Levels of Learning: The Creative Process

Tom PreskettBy Tom Preskett

I’m doing a lot of consultancy this month in various contexts under various titles designated by my clients. These include etutoring and master class in blended learning. The latter of these is good for my ego but is perhaps a bit grandiose. The content is never exactly the same since different emphases are required as the contexts change. As long as my overall message is the same, I am happy.

Titling is an issue I need to get to grips with. I haven’t hit upon a one that I’m fantastically happy with. I’ve been using Web2.0Learning a lot, but I don’t want to be totally web 2.0 tool focused, and the content often reflects this now.

One important development has been that I’ve introduced a section that broaches the subject of practical issues surrounding teaching at a distance or blended. I find that there’s a black hole of practical issues that doesn’t get accounted for. Educators either are taught how to use a technology or something on the pedagogy — so more theoretical stuff. The practicalities get left behind.

Recently, I’ve been shoehorning in content that covers the reality of what changes in the life of an educator, and organising oneself is so important. It’s all pretty logical stuff but important nonetheless. I will reflect here on how things go in a few week.

What I wanted to record here today is how valuable the creative process is for me. What I learn through social media and my experiences at work get reflected on in this blog. I’m lucky that when called upon to deliver a consultancy session it involves crystallising my thinking from this learning for a public audience.  It feels like a two stage process — writing down my thought forces me to clarify my thinking (and that’s the first level of learning) whereas designing and delivering a session crystallises it even further (this is the second level of learning). I guess the third level is analysing the respective success or failure of the output!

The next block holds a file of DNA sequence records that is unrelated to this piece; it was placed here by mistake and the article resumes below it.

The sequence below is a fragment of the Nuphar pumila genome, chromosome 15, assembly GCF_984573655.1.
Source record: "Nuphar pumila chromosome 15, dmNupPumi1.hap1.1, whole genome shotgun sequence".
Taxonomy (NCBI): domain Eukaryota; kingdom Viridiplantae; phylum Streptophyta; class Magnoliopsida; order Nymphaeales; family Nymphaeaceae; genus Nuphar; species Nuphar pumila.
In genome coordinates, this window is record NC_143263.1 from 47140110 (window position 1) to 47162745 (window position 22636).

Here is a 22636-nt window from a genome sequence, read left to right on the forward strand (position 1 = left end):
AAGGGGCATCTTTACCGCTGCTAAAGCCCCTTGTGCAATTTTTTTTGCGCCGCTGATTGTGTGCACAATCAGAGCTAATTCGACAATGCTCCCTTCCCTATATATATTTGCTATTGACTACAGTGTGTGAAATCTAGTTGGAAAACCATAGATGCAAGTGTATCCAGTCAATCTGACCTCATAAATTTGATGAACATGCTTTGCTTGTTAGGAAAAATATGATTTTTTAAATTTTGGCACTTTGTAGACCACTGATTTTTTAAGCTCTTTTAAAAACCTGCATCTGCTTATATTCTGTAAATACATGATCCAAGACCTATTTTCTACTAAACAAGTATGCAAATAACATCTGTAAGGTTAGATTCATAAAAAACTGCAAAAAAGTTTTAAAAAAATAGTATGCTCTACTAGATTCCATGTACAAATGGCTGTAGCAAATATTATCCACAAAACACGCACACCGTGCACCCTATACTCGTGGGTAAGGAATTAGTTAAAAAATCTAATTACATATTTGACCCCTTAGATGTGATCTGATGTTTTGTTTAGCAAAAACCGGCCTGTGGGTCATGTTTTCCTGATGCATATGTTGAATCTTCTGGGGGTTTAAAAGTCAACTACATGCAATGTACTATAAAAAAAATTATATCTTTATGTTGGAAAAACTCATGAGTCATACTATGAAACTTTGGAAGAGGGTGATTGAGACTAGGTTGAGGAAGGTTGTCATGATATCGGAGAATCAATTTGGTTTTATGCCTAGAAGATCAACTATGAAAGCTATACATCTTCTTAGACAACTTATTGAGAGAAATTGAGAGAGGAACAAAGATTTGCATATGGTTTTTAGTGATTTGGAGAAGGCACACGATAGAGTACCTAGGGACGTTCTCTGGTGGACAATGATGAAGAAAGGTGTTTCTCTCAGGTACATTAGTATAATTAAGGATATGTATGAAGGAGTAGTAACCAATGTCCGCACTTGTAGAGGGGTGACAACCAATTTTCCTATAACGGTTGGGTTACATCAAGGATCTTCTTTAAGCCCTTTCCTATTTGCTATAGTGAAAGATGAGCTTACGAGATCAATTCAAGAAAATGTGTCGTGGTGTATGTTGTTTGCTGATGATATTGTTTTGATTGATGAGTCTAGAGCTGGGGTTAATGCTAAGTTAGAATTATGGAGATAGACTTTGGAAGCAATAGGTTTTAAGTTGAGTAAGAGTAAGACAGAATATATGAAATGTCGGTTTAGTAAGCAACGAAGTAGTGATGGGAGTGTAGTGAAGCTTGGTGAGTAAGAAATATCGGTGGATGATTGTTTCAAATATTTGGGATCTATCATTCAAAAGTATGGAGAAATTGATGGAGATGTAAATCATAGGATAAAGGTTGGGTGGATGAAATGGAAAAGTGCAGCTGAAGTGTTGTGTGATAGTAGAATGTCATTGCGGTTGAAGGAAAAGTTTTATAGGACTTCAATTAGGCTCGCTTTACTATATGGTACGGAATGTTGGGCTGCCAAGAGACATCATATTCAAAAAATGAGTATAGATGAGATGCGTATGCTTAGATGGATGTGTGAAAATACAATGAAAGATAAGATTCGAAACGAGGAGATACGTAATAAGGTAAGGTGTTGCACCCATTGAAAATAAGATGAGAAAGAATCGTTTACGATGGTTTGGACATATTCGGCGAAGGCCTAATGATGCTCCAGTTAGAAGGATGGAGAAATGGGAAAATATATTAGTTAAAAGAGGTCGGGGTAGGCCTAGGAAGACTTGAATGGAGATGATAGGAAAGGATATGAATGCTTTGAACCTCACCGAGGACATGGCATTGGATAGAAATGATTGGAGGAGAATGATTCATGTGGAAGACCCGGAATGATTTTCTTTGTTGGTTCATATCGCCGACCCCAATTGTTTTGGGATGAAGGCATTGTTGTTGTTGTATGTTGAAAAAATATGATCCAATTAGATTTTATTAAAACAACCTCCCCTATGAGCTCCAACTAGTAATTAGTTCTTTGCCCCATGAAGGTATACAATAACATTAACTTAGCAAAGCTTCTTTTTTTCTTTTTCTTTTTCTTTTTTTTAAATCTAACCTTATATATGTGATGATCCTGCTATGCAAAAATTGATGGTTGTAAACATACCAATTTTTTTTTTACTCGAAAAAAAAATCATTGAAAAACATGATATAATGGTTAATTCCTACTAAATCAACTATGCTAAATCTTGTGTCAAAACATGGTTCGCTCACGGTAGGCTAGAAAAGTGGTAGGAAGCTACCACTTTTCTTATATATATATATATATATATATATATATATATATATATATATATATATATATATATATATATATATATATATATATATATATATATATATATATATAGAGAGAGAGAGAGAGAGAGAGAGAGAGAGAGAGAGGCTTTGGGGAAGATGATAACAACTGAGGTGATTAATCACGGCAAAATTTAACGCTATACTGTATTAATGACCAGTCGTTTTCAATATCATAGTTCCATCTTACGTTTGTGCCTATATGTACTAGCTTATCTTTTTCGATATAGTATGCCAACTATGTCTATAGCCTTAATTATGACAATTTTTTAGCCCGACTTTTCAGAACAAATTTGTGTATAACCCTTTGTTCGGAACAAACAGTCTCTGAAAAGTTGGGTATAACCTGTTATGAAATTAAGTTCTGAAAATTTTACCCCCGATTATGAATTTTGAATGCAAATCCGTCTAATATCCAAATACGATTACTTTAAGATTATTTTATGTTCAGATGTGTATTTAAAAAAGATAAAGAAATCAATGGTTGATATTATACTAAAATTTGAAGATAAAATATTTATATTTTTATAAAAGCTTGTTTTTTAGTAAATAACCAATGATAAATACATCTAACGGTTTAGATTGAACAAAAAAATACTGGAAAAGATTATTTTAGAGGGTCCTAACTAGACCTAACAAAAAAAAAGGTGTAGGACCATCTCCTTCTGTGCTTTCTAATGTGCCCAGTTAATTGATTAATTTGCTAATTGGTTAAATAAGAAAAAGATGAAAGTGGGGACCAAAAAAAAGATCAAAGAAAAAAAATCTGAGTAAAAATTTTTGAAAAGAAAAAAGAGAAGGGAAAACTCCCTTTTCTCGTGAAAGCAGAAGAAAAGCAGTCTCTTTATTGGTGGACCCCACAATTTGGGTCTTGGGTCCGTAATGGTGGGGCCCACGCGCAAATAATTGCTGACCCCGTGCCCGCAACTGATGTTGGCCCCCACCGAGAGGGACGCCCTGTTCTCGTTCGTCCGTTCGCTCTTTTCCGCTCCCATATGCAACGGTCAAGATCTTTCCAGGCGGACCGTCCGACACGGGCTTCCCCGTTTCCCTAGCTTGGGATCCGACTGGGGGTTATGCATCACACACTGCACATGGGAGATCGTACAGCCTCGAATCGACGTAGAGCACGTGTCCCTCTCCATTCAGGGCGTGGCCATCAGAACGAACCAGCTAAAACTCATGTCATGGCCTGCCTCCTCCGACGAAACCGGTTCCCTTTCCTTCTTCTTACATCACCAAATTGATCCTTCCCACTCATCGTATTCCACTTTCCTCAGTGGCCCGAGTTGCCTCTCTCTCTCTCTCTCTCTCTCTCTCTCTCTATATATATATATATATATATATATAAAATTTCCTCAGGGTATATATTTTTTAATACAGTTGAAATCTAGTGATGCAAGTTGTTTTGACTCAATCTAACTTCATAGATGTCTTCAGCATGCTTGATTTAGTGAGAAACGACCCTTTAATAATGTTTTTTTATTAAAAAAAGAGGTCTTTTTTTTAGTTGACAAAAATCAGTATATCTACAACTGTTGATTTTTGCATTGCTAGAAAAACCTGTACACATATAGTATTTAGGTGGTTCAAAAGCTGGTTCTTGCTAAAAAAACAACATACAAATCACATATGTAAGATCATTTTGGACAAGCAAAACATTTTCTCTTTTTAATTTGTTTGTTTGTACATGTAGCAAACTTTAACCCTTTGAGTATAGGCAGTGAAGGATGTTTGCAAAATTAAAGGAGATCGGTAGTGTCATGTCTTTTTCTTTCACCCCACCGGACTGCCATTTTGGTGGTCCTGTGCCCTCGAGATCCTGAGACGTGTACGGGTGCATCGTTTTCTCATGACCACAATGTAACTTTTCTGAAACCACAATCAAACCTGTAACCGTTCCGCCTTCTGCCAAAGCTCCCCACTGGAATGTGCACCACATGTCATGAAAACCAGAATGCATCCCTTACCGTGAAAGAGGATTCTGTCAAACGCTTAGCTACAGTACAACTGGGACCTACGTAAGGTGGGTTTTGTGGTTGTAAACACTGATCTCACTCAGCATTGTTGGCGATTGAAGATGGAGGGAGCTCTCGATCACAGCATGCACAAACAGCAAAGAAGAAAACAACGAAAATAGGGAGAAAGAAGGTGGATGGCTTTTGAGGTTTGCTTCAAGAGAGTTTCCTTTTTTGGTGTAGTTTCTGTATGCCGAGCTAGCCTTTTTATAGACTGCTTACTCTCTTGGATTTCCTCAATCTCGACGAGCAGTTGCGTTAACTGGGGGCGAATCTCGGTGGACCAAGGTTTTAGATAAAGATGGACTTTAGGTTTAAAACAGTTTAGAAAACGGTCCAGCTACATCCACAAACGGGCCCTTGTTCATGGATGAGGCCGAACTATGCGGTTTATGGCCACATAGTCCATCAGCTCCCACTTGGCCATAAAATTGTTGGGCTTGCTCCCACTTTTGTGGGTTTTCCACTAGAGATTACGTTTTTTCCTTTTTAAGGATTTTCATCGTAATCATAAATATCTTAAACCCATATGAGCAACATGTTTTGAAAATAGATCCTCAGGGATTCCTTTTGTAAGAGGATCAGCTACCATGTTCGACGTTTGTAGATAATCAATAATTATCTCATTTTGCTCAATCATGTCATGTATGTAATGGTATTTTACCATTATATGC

3 Responses

  1. Tom, your levels of learning resonates with me. As a teacher of writing, I’m obviously biased, but I believe, too, that we build who we are through the self-discoveries that we make through writing. The assumption is that we don’t know what we think or feel on a given subject until we express it in writing. Writing and not speech because the former allows us to reflect on what we’ve said. That reflection, or crystallization, is critical to learning. And, as you say, we then test what we’ve learned in the real world and make adjustments based on results. Wordsworth expresses a similar idea in this quote from Lyrical Ballads: “Poetry is the spontaneous overflow of powerful feelings: it takes its origin from emotion recollected in tranquility: the emotion is contemplated till, by a species of reaction, the tranquility gradually disappears, and an emotion, kindred to that which was the subject of contemplation, is gradually produced, and does itself actually exist in the mind.” -Jim S

    • Jim,